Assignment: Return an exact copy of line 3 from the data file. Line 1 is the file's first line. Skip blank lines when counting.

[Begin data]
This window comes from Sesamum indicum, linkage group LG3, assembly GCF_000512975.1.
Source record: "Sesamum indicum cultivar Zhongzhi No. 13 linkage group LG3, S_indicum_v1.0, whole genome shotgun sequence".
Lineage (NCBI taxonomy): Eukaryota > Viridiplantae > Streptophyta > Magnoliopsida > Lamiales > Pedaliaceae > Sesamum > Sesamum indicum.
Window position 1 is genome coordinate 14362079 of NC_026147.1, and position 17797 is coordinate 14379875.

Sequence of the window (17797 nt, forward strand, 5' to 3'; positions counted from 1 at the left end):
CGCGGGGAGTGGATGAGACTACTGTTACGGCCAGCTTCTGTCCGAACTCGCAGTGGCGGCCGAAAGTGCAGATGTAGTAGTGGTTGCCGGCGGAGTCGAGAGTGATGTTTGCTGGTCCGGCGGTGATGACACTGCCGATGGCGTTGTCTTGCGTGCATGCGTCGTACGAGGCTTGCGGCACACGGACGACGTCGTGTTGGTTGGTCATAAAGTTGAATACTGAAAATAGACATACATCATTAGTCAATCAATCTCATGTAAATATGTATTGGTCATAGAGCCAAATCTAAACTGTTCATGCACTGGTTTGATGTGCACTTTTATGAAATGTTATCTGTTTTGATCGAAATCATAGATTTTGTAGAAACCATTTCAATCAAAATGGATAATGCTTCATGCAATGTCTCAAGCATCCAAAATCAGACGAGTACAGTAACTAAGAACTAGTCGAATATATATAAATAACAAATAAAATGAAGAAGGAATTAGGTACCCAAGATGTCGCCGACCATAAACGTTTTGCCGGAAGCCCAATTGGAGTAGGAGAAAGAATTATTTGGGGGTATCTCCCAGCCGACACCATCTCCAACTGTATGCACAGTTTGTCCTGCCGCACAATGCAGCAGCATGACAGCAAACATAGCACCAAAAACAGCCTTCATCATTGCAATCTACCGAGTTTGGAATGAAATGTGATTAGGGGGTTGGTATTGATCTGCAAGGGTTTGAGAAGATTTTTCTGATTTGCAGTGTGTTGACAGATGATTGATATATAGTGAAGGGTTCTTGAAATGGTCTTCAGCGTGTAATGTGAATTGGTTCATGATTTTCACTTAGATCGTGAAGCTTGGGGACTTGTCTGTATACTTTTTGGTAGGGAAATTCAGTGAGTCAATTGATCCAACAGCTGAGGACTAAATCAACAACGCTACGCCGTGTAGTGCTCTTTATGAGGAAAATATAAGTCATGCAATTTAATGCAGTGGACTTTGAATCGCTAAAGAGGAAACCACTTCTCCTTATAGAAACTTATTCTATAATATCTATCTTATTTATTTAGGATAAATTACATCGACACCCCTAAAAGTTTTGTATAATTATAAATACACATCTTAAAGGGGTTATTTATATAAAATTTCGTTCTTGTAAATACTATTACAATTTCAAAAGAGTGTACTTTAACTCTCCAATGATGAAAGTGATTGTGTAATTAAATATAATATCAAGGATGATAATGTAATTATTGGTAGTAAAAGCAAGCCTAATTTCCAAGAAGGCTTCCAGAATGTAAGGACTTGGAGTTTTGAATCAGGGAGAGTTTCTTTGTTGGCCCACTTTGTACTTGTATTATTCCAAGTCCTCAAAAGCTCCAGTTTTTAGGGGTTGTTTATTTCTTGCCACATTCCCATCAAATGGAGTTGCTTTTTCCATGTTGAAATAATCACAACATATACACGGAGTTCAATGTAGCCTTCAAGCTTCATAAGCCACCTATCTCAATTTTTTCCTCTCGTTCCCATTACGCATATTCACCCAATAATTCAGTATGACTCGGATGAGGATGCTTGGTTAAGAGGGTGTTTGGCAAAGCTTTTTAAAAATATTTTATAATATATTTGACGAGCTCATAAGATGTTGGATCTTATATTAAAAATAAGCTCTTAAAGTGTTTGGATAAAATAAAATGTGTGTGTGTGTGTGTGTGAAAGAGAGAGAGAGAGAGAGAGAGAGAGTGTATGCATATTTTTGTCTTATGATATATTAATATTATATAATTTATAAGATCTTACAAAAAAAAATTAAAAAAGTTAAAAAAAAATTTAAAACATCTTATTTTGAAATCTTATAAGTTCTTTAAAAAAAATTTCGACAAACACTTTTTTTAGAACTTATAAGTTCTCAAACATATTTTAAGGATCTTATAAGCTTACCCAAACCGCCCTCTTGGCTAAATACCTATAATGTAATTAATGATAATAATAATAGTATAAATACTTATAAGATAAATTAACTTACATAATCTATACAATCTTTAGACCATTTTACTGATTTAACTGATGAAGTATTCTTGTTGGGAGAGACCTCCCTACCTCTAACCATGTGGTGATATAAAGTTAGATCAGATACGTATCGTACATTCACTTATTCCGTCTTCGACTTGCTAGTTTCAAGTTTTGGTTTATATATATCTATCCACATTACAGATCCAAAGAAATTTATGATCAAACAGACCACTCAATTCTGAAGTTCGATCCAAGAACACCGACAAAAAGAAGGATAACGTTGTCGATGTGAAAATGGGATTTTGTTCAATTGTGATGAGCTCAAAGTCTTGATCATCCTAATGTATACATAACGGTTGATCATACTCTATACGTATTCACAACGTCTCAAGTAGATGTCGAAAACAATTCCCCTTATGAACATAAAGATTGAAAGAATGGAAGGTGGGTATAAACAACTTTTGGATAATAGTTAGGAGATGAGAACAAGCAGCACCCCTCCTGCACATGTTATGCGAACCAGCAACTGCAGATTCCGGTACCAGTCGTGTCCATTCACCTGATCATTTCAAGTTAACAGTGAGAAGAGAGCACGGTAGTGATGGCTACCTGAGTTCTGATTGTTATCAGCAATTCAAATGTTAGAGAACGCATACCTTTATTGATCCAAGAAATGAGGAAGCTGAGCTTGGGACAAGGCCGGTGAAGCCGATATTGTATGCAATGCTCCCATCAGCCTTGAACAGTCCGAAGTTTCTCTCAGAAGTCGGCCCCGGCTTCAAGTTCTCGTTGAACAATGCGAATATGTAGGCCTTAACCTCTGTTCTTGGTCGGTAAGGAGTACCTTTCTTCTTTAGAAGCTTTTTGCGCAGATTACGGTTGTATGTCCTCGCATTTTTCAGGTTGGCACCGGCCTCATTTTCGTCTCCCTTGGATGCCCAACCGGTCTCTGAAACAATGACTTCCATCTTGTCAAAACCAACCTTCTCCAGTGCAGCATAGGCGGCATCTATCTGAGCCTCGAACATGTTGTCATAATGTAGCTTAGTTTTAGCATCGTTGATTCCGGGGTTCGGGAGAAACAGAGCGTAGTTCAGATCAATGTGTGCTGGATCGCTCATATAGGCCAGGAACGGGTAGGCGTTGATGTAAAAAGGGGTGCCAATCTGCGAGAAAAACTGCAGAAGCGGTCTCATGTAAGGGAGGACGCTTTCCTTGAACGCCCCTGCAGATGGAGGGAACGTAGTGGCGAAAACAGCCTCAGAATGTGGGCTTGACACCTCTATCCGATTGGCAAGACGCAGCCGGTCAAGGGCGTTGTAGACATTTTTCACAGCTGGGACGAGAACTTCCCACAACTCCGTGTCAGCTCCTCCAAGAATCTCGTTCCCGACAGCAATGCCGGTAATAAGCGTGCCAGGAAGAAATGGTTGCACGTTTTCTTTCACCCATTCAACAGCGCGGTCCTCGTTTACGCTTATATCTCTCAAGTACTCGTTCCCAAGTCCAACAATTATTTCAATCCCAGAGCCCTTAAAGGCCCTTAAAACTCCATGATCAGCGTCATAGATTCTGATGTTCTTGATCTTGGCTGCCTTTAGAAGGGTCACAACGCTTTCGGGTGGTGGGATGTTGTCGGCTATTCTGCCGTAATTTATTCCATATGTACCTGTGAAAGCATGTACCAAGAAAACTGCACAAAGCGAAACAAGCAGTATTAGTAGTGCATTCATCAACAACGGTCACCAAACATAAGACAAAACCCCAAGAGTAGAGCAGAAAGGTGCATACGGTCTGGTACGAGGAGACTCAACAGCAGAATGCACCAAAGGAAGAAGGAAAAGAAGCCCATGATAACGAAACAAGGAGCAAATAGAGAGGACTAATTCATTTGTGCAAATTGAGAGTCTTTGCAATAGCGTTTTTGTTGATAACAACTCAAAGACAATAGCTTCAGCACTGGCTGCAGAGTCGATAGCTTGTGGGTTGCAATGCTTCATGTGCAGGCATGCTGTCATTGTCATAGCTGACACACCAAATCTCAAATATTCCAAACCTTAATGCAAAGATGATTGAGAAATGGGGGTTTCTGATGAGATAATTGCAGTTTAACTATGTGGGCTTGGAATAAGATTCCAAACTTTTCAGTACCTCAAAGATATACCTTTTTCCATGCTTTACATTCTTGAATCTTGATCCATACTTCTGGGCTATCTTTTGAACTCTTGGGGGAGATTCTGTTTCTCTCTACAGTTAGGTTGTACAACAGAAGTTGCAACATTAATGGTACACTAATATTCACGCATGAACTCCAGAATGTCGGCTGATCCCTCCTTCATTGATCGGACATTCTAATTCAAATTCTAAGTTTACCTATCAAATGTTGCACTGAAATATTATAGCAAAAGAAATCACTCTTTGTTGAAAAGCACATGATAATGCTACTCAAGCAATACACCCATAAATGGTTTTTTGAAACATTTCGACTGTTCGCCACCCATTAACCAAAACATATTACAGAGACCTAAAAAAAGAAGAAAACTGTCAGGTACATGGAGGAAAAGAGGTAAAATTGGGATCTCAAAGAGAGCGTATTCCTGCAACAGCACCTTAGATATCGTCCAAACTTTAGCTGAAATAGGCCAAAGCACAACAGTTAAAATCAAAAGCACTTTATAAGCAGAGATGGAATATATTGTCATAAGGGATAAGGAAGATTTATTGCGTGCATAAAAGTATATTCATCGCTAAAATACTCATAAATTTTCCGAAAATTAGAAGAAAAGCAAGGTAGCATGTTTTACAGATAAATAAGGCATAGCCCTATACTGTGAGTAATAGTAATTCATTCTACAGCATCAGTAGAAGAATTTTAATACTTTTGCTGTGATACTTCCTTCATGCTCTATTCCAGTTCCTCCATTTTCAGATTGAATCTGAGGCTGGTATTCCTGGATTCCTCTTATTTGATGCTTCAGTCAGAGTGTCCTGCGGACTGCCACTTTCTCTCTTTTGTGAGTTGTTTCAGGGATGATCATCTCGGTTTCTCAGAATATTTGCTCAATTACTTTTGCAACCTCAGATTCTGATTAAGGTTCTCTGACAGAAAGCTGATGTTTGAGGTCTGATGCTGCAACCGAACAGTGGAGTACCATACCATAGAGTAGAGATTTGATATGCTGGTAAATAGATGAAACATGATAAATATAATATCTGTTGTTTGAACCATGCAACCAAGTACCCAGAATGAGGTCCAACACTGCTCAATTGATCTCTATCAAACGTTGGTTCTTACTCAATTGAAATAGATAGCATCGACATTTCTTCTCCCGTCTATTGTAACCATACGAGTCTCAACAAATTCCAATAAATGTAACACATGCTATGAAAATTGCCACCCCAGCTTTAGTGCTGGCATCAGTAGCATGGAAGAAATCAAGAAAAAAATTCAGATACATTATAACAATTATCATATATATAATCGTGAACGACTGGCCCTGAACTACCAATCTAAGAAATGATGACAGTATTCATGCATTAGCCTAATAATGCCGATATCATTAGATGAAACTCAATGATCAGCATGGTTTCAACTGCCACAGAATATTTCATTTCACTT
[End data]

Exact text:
Lineage (NCBI taxonomy): Eukaryota > Viridiplantae > Streptophyta > Magnoliopsida > Lamiales > Pedaliaceae > Sesamum > Sesamum indicum.